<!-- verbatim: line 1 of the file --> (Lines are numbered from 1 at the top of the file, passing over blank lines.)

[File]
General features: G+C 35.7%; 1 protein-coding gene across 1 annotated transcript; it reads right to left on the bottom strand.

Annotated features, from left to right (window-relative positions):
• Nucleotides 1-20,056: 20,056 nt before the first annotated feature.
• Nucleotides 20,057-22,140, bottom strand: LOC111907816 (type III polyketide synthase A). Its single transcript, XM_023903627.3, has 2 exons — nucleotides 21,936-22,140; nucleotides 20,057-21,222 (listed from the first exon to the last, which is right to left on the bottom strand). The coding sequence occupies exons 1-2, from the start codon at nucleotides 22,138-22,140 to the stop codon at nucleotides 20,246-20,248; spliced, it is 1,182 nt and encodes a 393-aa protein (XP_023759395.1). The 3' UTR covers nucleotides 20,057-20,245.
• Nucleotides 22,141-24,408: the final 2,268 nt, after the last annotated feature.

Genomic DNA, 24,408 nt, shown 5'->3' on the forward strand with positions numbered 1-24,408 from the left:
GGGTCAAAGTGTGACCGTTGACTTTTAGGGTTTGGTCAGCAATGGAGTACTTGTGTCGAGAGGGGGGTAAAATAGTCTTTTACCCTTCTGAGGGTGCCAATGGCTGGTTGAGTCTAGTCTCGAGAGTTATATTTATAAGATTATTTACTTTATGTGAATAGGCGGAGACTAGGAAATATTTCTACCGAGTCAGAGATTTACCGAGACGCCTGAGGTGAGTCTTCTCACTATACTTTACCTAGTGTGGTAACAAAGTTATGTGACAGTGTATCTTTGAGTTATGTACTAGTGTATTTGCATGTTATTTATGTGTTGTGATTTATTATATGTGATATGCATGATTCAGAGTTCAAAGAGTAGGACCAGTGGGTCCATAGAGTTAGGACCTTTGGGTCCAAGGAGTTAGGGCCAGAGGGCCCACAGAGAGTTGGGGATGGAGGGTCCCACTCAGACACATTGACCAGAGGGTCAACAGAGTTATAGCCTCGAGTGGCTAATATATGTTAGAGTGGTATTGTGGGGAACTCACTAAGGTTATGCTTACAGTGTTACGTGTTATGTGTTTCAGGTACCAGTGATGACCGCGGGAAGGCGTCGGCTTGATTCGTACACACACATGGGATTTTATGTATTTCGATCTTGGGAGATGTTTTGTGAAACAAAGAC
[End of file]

General features: G+C 35.7%; 1 protein-coding gene across 1 annotated transcript; it reads right to left on the bottom strand.